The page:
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Tag Archive: Latino Family Center

  1. Status of Undocumented Parent Volunteers

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    Yesterday, you may have read an article titled: Undocumented Parents Face Unequal Opportunities at Pennsylvania Schools.

    While the article correctly points out some of the limitations facing undocumented parents in Pittsburgh Public Schools who may not volunteer in certain settings without their clearances, there are a couple of factual errors that we thought we should clear up.

    First, there are many ways parents without clearances, including undocumented parents, are able to participate in their child’s school.  In the 12th paragraph Ms. Bernstein states that undocumented parents are unable to attend PTO meetings, this just isn’t true.  All parents are able to attend meetings and participate in schoolwide events where there are other adult staff present.

    The second thing that needs to be corrected is the statement that the Latino Parents United in Action group only meets at the current location of the Latino Family Center.  The group’s first meeting was actually held at Beechwood Elementary.  The group was then hosted at the Latino Family Center, which was located on the Southside at that time.  It was only until recently that the group met at the new location of the Latino Family Center.  The group has also met at three other sites since it’s inception. The meeting place is important, because there is an implication that there isn’t effort being made to accommodate parents from other communities. The additional implication that Latino parents are not welcome at schools, like Beechwood, just isn’t true.

    Now does the District have work to do to provide better resources for parents in their native languages? Yes! Here’s a link to a video from parents in their own words about what they’ve experienced and what improvements they’d like to see.



  2. Latino Parents Unite for School Year Kickoff

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    Latino Parents United in Action kick off the school year with gathering
    Parent group working to improve engagement between schools and community

    PITTSBURGH, PA – August 20, 2014 – Families from across Pittsburgh gathered today for activities, food and to share resources before the beginning of the school year. While back to school events happen across the city every year, this one is remarkable because for the first time, the audience is primarily Spanish speaking parents and families who have children in Pittsburgh Public Schools.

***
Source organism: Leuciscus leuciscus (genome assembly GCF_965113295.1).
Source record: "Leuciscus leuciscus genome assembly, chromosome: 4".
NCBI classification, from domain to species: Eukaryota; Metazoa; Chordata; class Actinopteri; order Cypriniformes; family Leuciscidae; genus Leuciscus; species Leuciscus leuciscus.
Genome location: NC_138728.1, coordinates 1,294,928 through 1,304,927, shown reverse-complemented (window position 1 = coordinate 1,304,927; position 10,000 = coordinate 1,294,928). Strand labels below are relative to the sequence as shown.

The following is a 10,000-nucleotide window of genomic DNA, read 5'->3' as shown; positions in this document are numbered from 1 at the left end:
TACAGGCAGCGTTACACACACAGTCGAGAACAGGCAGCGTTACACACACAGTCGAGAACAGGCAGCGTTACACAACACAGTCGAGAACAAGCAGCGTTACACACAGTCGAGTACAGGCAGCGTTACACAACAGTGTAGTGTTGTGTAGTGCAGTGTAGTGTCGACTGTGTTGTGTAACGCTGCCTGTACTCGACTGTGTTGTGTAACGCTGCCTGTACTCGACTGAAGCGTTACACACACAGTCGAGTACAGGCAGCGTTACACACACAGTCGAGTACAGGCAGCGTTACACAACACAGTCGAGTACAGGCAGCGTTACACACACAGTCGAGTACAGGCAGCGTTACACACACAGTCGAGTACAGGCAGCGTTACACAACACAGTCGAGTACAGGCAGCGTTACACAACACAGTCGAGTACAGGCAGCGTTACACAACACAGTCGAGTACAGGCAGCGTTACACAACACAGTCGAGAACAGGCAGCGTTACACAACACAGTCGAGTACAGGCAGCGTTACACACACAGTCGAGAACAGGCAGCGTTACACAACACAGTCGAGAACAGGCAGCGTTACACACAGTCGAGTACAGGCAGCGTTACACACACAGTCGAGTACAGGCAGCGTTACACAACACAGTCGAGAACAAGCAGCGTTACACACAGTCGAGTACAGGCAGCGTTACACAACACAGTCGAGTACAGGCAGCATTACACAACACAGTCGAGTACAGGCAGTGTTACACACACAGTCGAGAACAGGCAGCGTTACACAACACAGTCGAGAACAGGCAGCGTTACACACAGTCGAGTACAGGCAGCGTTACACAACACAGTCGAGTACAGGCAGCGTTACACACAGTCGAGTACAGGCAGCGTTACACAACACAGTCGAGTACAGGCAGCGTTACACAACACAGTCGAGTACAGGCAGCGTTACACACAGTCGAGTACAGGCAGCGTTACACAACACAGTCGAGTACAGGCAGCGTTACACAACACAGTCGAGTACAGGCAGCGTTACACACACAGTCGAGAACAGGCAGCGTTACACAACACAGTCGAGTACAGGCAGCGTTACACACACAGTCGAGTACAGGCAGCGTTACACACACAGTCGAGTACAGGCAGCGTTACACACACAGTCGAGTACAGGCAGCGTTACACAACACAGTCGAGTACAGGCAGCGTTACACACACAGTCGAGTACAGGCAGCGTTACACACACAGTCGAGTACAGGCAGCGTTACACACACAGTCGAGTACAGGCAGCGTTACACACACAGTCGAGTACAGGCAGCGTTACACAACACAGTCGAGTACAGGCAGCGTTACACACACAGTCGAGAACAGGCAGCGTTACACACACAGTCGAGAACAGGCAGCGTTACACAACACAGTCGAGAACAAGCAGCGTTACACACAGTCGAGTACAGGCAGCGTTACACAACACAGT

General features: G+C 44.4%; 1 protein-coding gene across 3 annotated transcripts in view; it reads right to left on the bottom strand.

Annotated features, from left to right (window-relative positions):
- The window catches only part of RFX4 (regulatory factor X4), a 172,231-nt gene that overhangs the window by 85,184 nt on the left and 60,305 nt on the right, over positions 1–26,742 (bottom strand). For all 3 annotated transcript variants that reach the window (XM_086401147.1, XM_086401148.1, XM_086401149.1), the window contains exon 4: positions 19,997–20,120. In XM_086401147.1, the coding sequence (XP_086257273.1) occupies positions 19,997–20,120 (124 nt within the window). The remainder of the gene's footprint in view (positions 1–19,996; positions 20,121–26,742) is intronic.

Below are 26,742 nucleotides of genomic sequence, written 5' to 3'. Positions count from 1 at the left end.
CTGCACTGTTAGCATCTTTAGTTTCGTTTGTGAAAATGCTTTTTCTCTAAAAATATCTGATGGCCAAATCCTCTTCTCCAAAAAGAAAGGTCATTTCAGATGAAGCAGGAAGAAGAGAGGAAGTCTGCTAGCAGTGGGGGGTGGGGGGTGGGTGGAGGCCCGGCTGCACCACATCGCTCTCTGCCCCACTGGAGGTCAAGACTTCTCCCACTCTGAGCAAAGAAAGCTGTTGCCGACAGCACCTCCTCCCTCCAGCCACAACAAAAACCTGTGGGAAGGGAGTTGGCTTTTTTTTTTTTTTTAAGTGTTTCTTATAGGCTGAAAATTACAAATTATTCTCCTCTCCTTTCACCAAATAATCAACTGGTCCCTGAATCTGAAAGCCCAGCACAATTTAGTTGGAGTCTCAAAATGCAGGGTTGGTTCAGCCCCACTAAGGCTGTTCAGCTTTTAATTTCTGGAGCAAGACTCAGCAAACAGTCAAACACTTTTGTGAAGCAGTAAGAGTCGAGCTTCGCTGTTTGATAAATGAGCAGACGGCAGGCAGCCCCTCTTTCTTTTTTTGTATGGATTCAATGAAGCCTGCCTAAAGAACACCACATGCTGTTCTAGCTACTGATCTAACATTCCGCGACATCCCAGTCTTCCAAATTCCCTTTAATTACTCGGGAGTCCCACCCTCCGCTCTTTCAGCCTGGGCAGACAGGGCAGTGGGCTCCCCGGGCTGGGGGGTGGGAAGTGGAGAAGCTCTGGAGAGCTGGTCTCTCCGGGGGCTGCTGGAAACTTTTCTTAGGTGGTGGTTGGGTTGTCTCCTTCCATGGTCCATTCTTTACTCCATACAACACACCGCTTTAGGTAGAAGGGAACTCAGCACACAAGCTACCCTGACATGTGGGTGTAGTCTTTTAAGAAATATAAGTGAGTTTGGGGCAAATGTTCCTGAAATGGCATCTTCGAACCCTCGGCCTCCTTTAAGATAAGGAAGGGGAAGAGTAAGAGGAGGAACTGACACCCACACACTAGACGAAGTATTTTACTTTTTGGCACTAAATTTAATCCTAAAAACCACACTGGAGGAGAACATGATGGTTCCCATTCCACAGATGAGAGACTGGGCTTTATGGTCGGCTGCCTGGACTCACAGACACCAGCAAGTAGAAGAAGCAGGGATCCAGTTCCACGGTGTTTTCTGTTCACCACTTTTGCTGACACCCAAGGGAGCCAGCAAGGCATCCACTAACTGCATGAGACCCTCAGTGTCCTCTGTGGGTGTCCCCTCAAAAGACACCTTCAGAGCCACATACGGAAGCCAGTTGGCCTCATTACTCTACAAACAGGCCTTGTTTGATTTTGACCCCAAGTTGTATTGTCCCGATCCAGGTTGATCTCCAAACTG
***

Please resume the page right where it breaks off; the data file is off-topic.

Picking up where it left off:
“We wanted to get families together so we could better know the schools, and for the schools to better know our community,” said one parent. “Better communication about our schools is very important for the Latino community,” she added.

    LPUA began as a collaborative project between parents, many from Beechwood elementary in Beechview, the Latino Family Center (a project of the Allegheny Intermediate Unit), Vibrant Pittsburgh, the Pittsburgh Public Schools’ English as a Second Language Office, and A+ Schools. These groups came together over a year ago in order to “improve the quality of education of the youth and Latino children,” said another parent. After multiple meetings and trainings this past year, LPUA applied and won a grant from A+ Schools’ Parent Action Fund to hold a kickoff to the school year that would serve as a way to introduce themselves to more parents and to help grow their network of Latino families.

    In addition to the educational benefits of parental involvement and advocacy for their children, there is the added economic value that additional families in Pittsburgh can bring. “Building and supporting families is critical to the successful integration of newcomers into our community,” said Melanie Harrington, President and CEO of Vibrant Pittsburgh.  “As we support healthy engaged parents and healthy engaged students in our schools, it will ultimately result in the attraction of more Latinos to our region. This is necessary if we want to ensure our region’s long term economic competitiveness and economic viability.”

    Parents on hand at the kickoff were able to meet with principals and staff from the schools where their children attend, get information from organizations like A+ Schools, the Education Law Center, and the Allegheny County Department of Human Services about parental rights and opportunities to get involved. “We want parents to know that they have a voice and a say” in their child’s education, said Maria.

    The group plans to continue to meet throughout the year to provide training, share common concerns, and work together to advocate on behalf of their children in the schools. “We’re looking forward to getting to know more parents and learn more about what we can do for our children,” said Josue, a parent at Beechwood.